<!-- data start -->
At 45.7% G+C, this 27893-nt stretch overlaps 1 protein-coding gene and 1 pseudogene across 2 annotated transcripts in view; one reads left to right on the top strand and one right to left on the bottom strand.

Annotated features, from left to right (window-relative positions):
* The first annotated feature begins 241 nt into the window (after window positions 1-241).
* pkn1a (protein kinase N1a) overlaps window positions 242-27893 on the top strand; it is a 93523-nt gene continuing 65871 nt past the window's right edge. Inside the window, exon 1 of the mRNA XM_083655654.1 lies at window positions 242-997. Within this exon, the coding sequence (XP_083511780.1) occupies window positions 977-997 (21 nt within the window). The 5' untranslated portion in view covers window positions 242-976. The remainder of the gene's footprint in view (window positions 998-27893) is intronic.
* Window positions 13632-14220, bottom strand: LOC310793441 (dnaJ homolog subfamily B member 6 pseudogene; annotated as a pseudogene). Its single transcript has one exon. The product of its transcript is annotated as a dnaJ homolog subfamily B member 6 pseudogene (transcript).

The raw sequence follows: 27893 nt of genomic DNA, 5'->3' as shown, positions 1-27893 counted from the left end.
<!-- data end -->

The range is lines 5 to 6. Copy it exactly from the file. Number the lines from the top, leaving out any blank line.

* Window positions 13632-14220, bottom strand: LOC310793441 (dnaJ homolog subfamily B member 6 pseudogene; annotated as a pseudogene). Its single transcript has one exon. The product of its transcript is annotated as a dnaJ homolog subfamily B member 6 pseudogene (transcript).

The raw sequence follows: 27893 nt of genomic DNA, 5'->3' as shown, positions 1-27893 counted from the left end.